Q. I heard that taking beta-blockers for high blood pressure is not a good idea. I take a beta-blocker, so should I ask my doctor to take me off it?
Second of two parts
I view surgery as the last possible solution for a health problem. I’m sure most of you agree.
It’s best to look into alternatives such as medicine, treatments, lifestyle changes and watchful waiting before undergoing anesthesia and the scalpel
Do your own research before undergoing surgery. One area of study should be laparoscopy. In this type of surgery, small cuts are used instead of a large incision. These incisions allow the surgeon to insert a laparoscope (a thin tube with a camera) into the body. Then the surgeon use small tools.
First of two parts
Q. I’m having surgery and I’m afraid that the doctor will operate on the wrong side of my body. Is there anything I can do to prevent this?
Absolutely. Ask your surgeon to mark the site of the operation. Some surgical organizations recommend that their members use a marking pen on patients. Don’t be reluctant to request this service to make your surgery safe.
Q. Is pain a necessary part of aging?
It is very difficult to avoid physical pain as you get older. However, as many people age, they complain less about pain. This phenomenon may be caused by a decreased sensitivity to pain. However, some believe that seniors don’t moan as much as juniors because they tend to be stoics.
Q. I’m worried about my hearing because I played in a rock band when I was a youth. How dangerous is the sound level on the bandstand?
Sound volume is measured in decibels (dB). You risk hearing loss when you are exposed to sounds at 85 decibels or more. The louder the sound and the longer the exposure, the greater the risk.
Here’s the bad news: Rock music is on many lists as an example of a dangerous sound. Here’s one of those lists:
30 dB = library
50 dB = rain
60 dB = conversation (apolitical)
70 dB = vacuum cleaner
80 dB = busy street
Q. Is it true that you can get Legionnaires’ disease from gagging on a drink of water? This has got to be bogus.
While this sounds like an urban myth, it is true.
Most people become infected with Legionnaires’ disease when they inhale microscopic water droplets containing legionella bacteria. If you choke or cough while drinking, you can get water in your lungs. If the water contains legionella, you may develop Legionnaires’ disease, which is a form of pneumonia.
Q. Every so often, my left eye twitches. It goes away after a while, but it’s annoying. Is there a remedy?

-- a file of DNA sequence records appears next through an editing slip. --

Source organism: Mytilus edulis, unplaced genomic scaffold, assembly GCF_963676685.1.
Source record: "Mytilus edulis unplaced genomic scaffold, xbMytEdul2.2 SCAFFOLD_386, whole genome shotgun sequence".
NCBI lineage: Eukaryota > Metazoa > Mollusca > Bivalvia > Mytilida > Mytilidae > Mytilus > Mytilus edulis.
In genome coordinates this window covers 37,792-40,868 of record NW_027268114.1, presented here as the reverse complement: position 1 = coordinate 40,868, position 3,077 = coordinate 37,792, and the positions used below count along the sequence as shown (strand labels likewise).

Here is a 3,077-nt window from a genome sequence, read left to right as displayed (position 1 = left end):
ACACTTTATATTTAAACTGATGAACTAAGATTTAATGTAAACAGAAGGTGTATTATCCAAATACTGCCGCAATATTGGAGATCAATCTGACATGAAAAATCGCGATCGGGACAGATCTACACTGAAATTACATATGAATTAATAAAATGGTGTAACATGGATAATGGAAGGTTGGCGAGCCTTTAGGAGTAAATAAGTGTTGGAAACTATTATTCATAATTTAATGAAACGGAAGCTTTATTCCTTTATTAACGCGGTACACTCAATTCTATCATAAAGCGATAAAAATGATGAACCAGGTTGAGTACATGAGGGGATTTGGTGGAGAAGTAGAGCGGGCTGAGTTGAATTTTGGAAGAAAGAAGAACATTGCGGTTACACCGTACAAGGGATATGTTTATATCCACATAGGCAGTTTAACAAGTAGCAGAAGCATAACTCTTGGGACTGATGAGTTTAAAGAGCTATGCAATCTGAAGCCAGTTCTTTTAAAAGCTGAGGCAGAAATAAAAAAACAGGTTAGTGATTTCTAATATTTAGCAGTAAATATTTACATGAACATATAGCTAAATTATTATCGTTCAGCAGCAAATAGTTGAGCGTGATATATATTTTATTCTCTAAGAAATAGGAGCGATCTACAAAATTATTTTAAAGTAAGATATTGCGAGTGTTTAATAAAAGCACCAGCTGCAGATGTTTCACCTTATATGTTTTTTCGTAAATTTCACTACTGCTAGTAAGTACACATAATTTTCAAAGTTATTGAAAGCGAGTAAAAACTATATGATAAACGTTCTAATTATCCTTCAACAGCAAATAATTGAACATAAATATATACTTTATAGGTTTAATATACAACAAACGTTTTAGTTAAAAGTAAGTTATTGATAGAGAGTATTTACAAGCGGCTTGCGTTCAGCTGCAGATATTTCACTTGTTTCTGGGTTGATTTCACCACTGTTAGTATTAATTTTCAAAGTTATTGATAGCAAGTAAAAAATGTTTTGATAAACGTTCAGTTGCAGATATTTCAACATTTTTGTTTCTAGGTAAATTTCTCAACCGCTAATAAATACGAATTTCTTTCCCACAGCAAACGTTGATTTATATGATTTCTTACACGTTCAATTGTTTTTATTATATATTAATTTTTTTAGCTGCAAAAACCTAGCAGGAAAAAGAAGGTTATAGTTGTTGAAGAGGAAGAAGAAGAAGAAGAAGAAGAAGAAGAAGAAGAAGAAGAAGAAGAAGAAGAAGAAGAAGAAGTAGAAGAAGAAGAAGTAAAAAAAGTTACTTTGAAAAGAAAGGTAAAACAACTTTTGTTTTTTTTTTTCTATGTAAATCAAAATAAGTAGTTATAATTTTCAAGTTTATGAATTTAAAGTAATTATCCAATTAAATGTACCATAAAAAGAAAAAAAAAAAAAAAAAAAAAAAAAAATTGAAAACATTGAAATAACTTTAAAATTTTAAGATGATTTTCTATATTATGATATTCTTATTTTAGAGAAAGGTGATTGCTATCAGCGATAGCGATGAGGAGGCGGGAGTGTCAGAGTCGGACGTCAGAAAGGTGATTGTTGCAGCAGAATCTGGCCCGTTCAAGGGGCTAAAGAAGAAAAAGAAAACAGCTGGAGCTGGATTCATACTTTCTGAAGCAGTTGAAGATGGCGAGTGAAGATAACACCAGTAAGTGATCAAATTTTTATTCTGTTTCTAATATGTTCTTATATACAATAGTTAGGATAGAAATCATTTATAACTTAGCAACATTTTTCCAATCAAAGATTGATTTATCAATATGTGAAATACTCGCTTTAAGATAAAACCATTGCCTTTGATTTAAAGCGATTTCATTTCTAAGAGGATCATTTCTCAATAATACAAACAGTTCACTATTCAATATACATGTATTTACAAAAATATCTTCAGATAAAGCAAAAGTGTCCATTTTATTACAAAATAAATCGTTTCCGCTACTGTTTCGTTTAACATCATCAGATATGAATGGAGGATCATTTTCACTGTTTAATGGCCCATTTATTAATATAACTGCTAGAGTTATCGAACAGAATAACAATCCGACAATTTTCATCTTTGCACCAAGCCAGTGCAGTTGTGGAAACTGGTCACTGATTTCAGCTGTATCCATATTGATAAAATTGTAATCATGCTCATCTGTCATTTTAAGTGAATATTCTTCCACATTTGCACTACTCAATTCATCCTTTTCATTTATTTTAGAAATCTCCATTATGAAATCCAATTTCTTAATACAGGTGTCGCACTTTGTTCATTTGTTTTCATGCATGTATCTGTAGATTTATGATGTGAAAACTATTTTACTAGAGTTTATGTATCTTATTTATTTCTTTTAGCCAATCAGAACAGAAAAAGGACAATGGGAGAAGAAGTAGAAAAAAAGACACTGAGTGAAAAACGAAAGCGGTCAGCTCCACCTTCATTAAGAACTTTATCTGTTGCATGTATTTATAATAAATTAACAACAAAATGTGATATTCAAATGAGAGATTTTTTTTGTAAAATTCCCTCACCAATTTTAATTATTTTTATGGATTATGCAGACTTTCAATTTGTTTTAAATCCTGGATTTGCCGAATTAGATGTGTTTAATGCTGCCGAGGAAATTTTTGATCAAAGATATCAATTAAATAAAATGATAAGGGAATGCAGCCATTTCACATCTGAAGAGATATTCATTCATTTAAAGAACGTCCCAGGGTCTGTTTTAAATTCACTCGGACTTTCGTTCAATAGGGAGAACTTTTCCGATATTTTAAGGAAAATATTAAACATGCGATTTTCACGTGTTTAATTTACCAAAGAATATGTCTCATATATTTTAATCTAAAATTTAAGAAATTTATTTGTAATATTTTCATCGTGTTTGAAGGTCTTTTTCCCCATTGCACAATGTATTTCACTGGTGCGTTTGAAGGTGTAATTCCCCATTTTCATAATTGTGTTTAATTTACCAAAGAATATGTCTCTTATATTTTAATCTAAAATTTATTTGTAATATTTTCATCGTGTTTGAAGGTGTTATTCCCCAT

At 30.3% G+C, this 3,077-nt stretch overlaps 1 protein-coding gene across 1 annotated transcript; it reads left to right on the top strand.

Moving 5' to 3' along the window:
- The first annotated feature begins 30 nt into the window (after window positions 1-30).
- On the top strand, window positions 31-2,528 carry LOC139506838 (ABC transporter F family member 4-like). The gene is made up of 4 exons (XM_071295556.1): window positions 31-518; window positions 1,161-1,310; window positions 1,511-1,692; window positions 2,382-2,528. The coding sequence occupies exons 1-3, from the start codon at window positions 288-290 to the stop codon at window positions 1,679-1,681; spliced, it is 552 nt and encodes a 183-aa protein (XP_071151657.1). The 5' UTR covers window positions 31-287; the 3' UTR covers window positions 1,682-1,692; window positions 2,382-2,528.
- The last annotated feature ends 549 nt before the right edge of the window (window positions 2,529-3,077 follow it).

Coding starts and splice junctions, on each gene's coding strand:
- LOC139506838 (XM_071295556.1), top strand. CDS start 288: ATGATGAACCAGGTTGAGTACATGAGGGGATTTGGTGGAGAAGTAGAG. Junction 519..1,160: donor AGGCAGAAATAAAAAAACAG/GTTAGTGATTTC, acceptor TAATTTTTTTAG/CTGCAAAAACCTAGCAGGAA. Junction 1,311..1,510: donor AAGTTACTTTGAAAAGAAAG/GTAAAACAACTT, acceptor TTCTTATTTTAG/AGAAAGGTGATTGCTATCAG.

Eye-twitching, which is also called eye spasms or blinking disorder, is known technically as blepharospasm. It usually is not a serious condition.
In most cases, eyelid spasms stop on their own. The most common causes are fatigue, stress, prolonged staring, eye strain, and caffeine. The best remedies are more sleep, relaxation techniques, reduced caffeine, warm soaks, eye drops, and correcting vision deficiencies.
Q. Will taking testosterone bring back the virility of my youth?
The subject of testosterone is fuzzy, so it’s difficult to give a simple answer to this question.
There is some controversy about whether testosterone therapy should be used in men who have naturally lower testosterone levels because of aging. It remains unclear whether restoring earlier testosterone levels benefits older men.
Q. My father is 82 and his driving is getting scary. I’ve been asking him to give up the keys, but he won’t do it. Any suggestions about how to handle this?
Here are some questions driving experts recommend asking older motorists to determine if they are still road-worthy:
Do other drivers often honk at me?
Have I had some accidents?
Do I get lost, even on roads I know?
Do cars or pedestrians seem to appear out of nowhere?
Have passengers in my car told me they are worried about my driving?
Q. I’m having a knee replaced and I was wondering what it’s going to be like when I get home after the surgery.
More than nine out of 10 patients who have a total knee replacement have positive results. They experience reduced pain and improved ability to perform common activities.
Within the first year after your operation, you should increase your endurance gradually. One of the key pitfalls is trying to do too much too soon.